As the German advance came to a halt and it became impossible to demobilize German soldiers, the Reich's leaders sought to make more effective use of the Soviet POWs by putting them to work in difficult conditions in road building, mining, and agriculture. Not until mid-1944, however, did food rations for Soviet POWs approach those of other Allied POWs in German captivity. So difficult was it for Soviet prisoners of war that at least a quarter million volunteered to serve as auxiliaries to the German army, working as cooks, drivers, and the like, in an effort simply to stay alive. Tens of thousands of others also agreed to serve in a German-sponsored Russian Liberation Army led by former Soviet Lieutenant General Andrei A. Vlasov. Hitler, however, refused it any combat role and it became simply a means to encourage desertions.

The plight of Soviet POWs in German hands did not end with the defeat of Germany. Soviet leader Josef Stalin's infamous Order 270 of August 1941 had branded as traitors all Red Army personnel who allowed themselves to be taken prisoner, regardless of circumstances. It also ordered rations cut off to their families. Of some 1.8 million Soviet POWs repatriated at the end of the war, at least 150,000 were sentenced to long prison terms of forced labor for having "aided the enemy."

On the other side, about a third of the nearly 3 million German and Austrian soldiers taken by the Soviets in the war died in captivity. Of some 91,000 Germans taken prisoner in the Battle of Stalingrad, fewer than 5,000 survived Soviet captivity. Death rates were comparable for the 2 million Axis soldiers taken prisoner by the Soviets.

The only difference in German and Soviet treatment of POWs was that, for the Germans, it was systematic government policy to work the prisoners to death, whereas POWs in Soviet hands fell victim to the general inefficiency and indifference of the Soviet POW camp system (GUPVI), lack of resources in a country ravaged by war, and individual acts of reprisal. Rising numbers of German POWs after 1942 simply overwhelmed available Soviet means to care for them. The Soviets did not begin major repatriation of its POWs until 1947, and the last were not released until 1956.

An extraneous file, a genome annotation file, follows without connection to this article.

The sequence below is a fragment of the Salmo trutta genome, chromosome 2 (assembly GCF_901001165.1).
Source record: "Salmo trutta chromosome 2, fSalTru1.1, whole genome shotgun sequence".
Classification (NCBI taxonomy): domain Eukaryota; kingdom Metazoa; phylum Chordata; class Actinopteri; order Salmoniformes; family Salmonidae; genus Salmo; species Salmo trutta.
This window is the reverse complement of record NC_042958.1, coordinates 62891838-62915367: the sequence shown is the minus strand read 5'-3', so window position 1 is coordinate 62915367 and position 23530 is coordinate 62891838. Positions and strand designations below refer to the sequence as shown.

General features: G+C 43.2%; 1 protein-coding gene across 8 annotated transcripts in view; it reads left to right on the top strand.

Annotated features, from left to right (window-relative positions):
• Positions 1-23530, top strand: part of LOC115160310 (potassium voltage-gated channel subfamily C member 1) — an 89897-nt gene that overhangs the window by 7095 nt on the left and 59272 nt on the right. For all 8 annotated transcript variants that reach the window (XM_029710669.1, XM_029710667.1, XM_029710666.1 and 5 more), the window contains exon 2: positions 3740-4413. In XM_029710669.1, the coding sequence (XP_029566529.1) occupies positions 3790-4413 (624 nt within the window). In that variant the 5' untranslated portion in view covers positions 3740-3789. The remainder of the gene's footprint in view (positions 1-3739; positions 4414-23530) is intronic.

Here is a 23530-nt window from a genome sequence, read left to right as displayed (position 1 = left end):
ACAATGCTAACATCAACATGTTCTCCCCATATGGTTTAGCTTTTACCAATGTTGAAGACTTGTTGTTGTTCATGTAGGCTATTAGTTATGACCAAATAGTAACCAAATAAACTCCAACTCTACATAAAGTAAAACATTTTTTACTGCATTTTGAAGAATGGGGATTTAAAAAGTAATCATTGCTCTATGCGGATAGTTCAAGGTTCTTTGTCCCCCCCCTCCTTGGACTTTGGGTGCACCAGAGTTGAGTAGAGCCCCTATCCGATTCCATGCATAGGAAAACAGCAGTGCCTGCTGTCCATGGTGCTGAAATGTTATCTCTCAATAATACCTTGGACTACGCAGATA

Western Europe

During World War II in Europe and North Africa, the Axis powers captured some 8.5 to 9 million enemy soldiers, of whom 6 million—the vast majority—were Soviets. In turn, the Allies took some 8.25 million Axis soldiers captive, 3.4 million of whom surrendered with the end of hostilities on the Western Front.

Few problems were reported for prisoners held by the Italian government. Experiences for POWs held by the Germans varied according to their citizenship. Treatment was decidedly better for western Europeans and North Americans than for those from eastern or southern Europe. The Germans did not expend scarce resources on the prisoners, however. Thus, in consequence of the high number of parcels sent to western Allied POWs, the German government decided to cut food rations to U.S. and British Commonwealth POWs by one-third, forcing these Allied governments to subsidize German Geneva Convention obligations. The Germans did, however, employ many of its French and Belgian POWs in labor activities (such as the armaments industry) that directly benefited the German war effort.

The Germans organized their POW camps quite methodically. Internally, the camps were run by the prisoners. Generally there was an SAO—Senior Allied Officer or Senior American Officer, depending on the mix of prisoners. Officers were segregated from enlisted men. Stalags were camps that held enlisted personnel as well as noncommissioned officers. Oflags were camps with only officers and some noncommissioned officers. In stalags, there was generally a "man of confidence" who was usually elected by his fellow POWs, although on occasion he was appointed by the Germans.